What a hoot! How yucky those oysters must have been. Instead of scalloped oysters made with butter and saltines, I like to use Ritz Crackers and sour cream and, of course, fresh oysters.

I am lucky that the women in my family were all good cooks, but my father told a story about bringing home a steak and my grandmother beating it and frying it until well done. He was furious!


Winsome profile image

Winsome 5 years ago from Southern California by way of Texas

Jama G so nice to see you surface and I can't wait for your tell all hub. I thoroughly enjoyed your description of your mother's culinary mishaps and military schedule. My mother was the queen of the leftovers and made a thousand varieties of what she called "Tamale Pie." Amazingly everyone was as different as our leftovers and incredibly delicious. To this day, even those to whom she told the ingredients and let watch her make it could never achieve the magical taste of her "Carmel--she didn't call it Caramel--Pie."

Incidentally I did see her twitch her nose when she thought no one was looking. =:)


JamaGenee profile image

JamaGenee 5 years ago from Central Oklahoma Author

Twitching her nose, huh? lol! ;D


princess g profile image

princess g 5 years ago

:) ouch


Sally's Trove profile image

Sally's Trove 5 years ago from Southeastern Pennsylvania

What a lovely read. Although my mother is a wonderful cook, she kills plants. Good thing we never had to rely on a garden for food! Nice to see you back. :)


coolAustin5109 5 years ago

you survived??? that is shocking with cooking like that... but at least you are OK and are a good cook (i can only pray that) well i hope you will never taste food like that again


Xishan Ansari profile image

Xishan Ansari 5 years ago from Pakistan

nice :)


glassvisage profile image

glassvisage 5 years ago from Northern California

Very good. My mom is a pretty good cook, but once Christmas comes around, she is pretty burnt out from Thanksgiving, so she tries to enter sweepstakes to win free Honeybaked Hams :)


JamaGenee profile image

JamaGenee 5 years ago from Central Oklahoma Author

glassvisage, I can certainly appreciate your mother entering contests for Honeybaked Hams! I soooo overdid making one year's T'Giving meal that my kids insisted on *simple* for the following Christmas. Which is how lasagna and salad became the traditional Christmas Day feast at our house. ;D


GALAXY 59 profile image

GALAXY 59 5 years ago from United Kingdom

Very funny hub, your mother sounds a bit like my mother in law, only don't tell her I said that! I remember the first time she made food for me just after I married her son, I thought she was trying to punish me for taking him away from her.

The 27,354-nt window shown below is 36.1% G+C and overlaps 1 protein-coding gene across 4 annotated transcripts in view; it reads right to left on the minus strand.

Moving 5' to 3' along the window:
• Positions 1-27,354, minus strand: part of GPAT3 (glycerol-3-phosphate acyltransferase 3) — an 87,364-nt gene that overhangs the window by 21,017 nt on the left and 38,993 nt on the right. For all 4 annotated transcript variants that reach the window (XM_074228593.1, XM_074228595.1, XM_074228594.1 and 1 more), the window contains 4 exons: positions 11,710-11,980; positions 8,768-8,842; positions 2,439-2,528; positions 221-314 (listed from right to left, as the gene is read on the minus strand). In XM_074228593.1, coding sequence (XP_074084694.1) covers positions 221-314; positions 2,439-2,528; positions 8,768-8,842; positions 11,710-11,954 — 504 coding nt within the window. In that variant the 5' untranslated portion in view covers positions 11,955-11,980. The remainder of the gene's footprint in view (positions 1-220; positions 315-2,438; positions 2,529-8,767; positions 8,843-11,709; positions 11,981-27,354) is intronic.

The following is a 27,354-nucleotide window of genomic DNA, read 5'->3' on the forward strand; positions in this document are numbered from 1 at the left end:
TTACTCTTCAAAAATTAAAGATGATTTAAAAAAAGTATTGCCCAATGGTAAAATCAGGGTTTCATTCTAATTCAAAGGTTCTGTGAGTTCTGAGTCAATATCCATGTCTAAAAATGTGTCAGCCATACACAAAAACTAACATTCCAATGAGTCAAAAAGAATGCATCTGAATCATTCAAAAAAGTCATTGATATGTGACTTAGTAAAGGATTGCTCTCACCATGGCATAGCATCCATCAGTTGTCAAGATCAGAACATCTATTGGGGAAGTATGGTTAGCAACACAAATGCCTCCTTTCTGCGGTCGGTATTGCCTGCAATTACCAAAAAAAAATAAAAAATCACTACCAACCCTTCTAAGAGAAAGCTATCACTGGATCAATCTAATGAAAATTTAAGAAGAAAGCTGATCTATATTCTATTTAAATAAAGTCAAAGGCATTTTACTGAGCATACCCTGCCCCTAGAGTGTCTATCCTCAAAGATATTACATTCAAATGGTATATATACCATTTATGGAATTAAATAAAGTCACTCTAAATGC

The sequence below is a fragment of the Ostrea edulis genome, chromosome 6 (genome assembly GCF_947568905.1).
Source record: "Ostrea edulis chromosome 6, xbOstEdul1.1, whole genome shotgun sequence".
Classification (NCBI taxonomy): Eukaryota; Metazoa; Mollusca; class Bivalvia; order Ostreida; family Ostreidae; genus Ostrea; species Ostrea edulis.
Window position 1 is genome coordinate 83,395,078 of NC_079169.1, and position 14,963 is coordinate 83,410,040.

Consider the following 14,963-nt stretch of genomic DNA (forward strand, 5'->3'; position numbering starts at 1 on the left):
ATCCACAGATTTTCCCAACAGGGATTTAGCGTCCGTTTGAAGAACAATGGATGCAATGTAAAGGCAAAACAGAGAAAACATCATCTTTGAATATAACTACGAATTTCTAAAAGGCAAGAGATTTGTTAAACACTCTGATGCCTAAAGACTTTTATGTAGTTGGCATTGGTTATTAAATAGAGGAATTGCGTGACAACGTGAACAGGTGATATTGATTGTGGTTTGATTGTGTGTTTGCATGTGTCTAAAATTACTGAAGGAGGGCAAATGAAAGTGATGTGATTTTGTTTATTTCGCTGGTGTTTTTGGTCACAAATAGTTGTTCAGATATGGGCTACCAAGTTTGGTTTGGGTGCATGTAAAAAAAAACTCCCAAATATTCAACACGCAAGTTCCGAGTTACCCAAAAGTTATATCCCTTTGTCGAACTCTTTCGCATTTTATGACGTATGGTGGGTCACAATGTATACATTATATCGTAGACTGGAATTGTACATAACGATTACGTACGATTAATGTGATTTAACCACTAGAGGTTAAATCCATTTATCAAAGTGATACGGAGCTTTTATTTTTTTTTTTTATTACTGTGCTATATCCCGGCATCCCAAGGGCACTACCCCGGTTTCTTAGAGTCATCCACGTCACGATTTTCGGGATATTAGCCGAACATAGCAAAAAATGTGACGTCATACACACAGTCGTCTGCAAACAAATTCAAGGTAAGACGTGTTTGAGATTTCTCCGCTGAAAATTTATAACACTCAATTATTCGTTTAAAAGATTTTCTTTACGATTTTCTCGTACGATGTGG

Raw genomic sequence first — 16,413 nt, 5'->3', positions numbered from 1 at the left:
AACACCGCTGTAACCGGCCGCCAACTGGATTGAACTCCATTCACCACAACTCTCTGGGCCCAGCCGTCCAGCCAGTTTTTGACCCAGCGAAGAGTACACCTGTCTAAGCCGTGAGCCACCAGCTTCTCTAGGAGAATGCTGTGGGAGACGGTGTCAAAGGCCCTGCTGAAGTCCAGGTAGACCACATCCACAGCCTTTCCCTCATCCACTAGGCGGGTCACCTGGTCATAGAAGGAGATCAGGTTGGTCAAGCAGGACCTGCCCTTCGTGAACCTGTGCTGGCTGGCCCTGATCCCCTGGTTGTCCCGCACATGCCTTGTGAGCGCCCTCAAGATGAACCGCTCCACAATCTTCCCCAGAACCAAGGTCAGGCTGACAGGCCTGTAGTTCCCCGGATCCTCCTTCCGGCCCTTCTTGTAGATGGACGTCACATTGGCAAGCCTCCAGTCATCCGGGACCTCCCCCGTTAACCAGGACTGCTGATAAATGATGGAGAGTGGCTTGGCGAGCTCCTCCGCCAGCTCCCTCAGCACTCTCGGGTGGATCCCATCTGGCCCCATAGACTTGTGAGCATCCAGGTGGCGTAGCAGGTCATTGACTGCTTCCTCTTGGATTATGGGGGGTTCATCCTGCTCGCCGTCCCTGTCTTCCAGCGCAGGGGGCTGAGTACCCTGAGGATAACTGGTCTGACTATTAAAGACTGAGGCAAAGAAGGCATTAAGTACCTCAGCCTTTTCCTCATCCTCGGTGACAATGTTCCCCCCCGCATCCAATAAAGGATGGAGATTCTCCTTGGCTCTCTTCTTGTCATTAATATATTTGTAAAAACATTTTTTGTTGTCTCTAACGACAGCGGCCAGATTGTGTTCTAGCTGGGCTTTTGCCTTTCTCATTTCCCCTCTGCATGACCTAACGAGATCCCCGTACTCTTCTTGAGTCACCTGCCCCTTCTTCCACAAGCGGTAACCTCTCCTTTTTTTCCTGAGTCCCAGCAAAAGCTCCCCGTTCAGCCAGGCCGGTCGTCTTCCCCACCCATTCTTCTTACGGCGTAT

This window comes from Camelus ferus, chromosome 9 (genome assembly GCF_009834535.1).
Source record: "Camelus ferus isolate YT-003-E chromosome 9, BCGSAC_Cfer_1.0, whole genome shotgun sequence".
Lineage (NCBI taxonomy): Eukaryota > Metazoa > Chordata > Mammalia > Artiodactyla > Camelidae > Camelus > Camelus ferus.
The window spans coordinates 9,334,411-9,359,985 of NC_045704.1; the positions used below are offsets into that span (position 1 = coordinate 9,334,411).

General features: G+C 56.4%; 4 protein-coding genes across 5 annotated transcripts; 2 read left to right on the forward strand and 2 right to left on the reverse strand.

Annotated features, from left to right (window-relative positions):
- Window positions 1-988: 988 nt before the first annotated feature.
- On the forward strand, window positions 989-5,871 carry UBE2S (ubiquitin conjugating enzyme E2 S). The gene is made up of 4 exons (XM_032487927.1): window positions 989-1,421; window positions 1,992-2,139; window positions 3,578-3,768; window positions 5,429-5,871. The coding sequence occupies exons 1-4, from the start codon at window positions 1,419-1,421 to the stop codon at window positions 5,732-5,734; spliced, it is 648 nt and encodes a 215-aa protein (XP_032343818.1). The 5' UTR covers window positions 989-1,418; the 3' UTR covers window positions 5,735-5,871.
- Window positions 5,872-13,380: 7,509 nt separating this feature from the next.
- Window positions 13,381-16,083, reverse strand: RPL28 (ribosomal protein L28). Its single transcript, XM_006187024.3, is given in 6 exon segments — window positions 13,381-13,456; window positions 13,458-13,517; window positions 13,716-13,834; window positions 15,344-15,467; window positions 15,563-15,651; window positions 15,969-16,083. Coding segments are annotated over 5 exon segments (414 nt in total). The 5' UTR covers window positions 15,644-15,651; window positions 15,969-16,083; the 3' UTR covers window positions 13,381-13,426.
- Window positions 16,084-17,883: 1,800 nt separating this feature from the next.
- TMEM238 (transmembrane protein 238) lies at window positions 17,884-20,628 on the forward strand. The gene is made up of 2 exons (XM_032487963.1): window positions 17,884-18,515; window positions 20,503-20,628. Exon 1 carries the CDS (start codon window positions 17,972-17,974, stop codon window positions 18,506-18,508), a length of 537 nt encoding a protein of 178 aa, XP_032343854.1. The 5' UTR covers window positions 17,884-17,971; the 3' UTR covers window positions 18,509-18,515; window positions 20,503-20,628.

arb profile image

arb 5 years ago from oregon

My wife's cooking is evidence that love is blind and oblivious to "that which nurishes the body". I suppose the heart sustains us longer. Enjoyed the read and your sense of humor.


Petrov profile image

Petrov 5 years ago

Thanks for sharing such Funny gastronomic experiences with us, Awesome :)

I`m a privileged one... I`m surrounded by great cookers :D


JamaGenee profile image

JamaGenee 5 years ago from Central Oklahoma Author

Galaxy 59, at least you figured out your M-I-L's lousy cooking was the norm for her, not revenge! ;D

arb, thanks for the compliment and the insight that love, indeed, does survive bad cooking.

Petrov, you are soooo lucky to be surrounded by great cooks! I'm green with envy!


craigmissuea profile image

craigmissuea 5 years ago from USA

Really nice post I like the way you described whole information. but i have a question Are you sure she was your mother?

thanks.


JamaGenee profile image

JamaGenee 5 years ago from Central Oklahoma Author

@craigmissuea: Alas, the relatives who accompanied her to the hospital confirmed that, yes, she was my mother. She was simply absent when Good Cook genes were handed out. Being something of a tomboy, she was probably out climbing a tree that day. ;D


Loveslove profile image

Loveslove 5 years ago from England

This braught back memories of my mums cooking.

My mum boiled the arse out of vegetables ,she still doesnt know the meaning of the words par boil or bring to the boil and simmer until tender but still firm !!! and she is 91 .I dont take after her,in fact I dont know where I get my culinary skills from.

Great HUB thank you


Sweetsusieg profile image

Sweetsusieg 5 years ago from Michigan

I must share this!! I have a few friends who if it weren't for Mc Donalds and Burger King I fear their children would starve!!

Your Mom's time frame had me in stitches!! I wonder if it was you or your brother who had a hand in inventing 'instant pudding'... LOL Too bad no one has come up with instant jello..

Great Hub!


Frieda Babbley profile image

Frieda Babbley 5 years ago from Saint Louis, MO

roflmao. Grody bommer! I don't think I could have ever eaten any of it! A joy to read. I think I've busted a gut. I'm soooo sharing this one. Thanks JamaGenee


JamaGenee profile image

JamaGenee 5 years ago from Central Oklahoma Author

You're most welcome, Frieda. Between the snow and tornadoes, you need a good laugh right now. Glad I could oblige. ;D


Feline Prophet profile image